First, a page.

Handspring has generated a lot of buzz around its Visor product and the various modules that can occupy the Springboard expansion slot. A slow time to market for the modules has lessened the excitement but the lower price points have made it a retail hit, according to Gartner eBusiness Group's Research Director Andrea Leon.
Leon said that, despite the efforts of the three companies, Sony's entry into the Palm OS space may slow the growth of Handspring and Palm simply because of its strong brand recognition.
Palm OS developers, though, see the three-pronged PDA approach as a growth opportunity.
"This is great because it gives us three channels from which to grow; the cases may change but the guts stay the same, which is fine by us," said Justin Schmid, product manager for Novatel Wireless.
Novatel's Minstrel V is the modem for Omnisky's wireless service, which can be used currently with the Palm V. By the fall Novatel will also have the Minstrel S, which will be used by Omnisky to support the Handspring Visor for wireless service.
The Novatel and Omnisky announcements were the biggest news for the Handspring Visor platform but communications devices, such as cell phones and WAP browsers should be out by the end of the year.
For Sony, moving into the PDA market is an effort to grow not only into the PDA market but also to grow as a memory supplier with its MemoryStick modules.
Currently, digital cameras are driving the acceptance of the MemoryStick with over 200 licensees.
Sony has not publicly released the name for the PDA, but it will use the MemoryStick for additional memory. The unit is expected to ship with integrated memory as well.
Initials shipments of the Sony PDA will begin in mid-July, which should give Sony enough time to have large volumes produced in time for the end of the year consumer rush.
Sources say that the MemoryStick slot will later evolve into an expansion slot for different modules such as GPS receivers, Bluetooth modules and cameras. Yang would not confirm the rumor, but said, "Sony has never been mired in the present."
Developers believe there would be more complicated issues in manufacturing hardware for the Sony PDA because of the slot's small size.
"The MemoryStick slot is about the size of a stick of gum and we're not sure where we'd put an antenna or a battery, which we have to have because the PDA can't power our modem," said Schmid.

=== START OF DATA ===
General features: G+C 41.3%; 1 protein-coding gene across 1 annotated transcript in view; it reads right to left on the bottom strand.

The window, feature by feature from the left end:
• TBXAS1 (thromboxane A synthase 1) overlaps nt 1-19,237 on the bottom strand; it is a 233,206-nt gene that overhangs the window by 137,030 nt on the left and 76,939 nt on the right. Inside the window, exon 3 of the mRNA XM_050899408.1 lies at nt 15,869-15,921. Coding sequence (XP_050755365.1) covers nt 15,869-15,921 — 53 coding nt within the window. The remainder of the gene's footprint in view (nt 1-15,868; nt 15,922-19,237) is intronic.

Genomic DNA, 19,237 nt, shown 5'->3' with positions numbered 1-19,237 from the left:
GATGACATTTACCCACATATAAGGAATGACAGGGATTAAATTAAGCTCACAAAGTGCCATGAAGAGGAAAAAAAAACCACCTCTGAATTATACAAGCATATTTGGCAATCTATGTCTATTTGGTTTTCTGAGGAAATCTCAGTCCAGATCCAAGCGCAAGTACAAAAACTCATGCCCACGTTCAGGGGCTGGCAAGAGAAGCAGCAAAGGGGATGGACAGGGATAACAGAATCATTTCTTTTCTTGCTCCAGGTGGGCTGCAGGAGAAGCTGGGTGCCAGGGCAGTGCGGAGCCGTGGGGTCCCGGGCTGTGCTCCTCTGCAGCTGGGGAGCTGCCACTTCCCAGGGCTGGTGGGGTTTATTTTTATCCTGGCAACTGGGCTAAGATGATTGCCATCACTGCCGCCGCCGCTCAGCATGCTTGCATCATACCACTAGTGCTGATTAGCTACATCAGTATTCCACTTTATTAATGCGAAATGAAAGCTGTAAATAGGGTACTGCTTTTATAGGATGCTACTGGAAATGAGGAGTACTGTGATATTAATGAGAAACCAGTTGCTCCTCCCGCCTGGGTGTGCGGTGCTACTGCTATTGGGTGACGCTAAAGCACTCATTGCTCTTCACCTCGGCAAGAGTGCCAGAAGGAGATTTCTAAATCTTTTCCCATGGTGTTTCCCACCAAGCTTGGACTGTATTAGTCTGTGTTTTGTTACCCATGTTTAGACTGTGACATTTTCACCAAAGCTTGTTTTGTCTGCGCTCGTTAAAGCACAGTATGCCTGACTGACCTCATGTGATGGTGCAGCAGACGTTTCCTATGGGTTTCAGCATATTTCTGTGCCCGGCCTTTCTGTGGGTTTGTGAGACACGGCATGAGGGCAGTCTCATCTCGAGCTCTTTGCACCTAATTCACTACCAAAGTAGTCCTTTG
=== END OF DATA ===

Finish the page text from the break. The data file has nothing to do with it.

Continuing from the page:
Palm also joined the expansion fray with its own slot for its PDAs, the Secure Digital (SD) Card.
The Palm OS also supports four other types of expansion options, the SD Card, Sony's MemoryStick, Compact Flash, Handspring's Springboard modules and external options for current Palm brand handhelds.
Similar to Sony's MemoryStick, users will be able to use SD Cards in other types of devices, such as digital cameras, MP3 players and electronic books, as well as the Palm device.
"Palm had to come out with an expansion technology and in a sense they were playing catch up. Their competitors were already offering it and they had to give their customers the option for add-on products for multimedia features," said Leon.
Consumers looking for multimedia features are currently a small group but Leon expects that to grow as prices for PDAs come down.
Microsoft product manager Rebecca Thompson said, "Expansion is not new to us, the fact that we're seeing other companies start doing this is a validation of our strategy."
During the Pocket PC launch in April, the platform had 350 partners developing for expansion possibilities and additional software. Thompson added that all Windows developers are potential Pocket PC developers because Pocket PC is a slimmed down version of the Windows OS.
Some of the features that are being added to the Palm devices by developers are features that already exist in Pocket PCs, such as electronic book readers, MP3 players and voice recorders.
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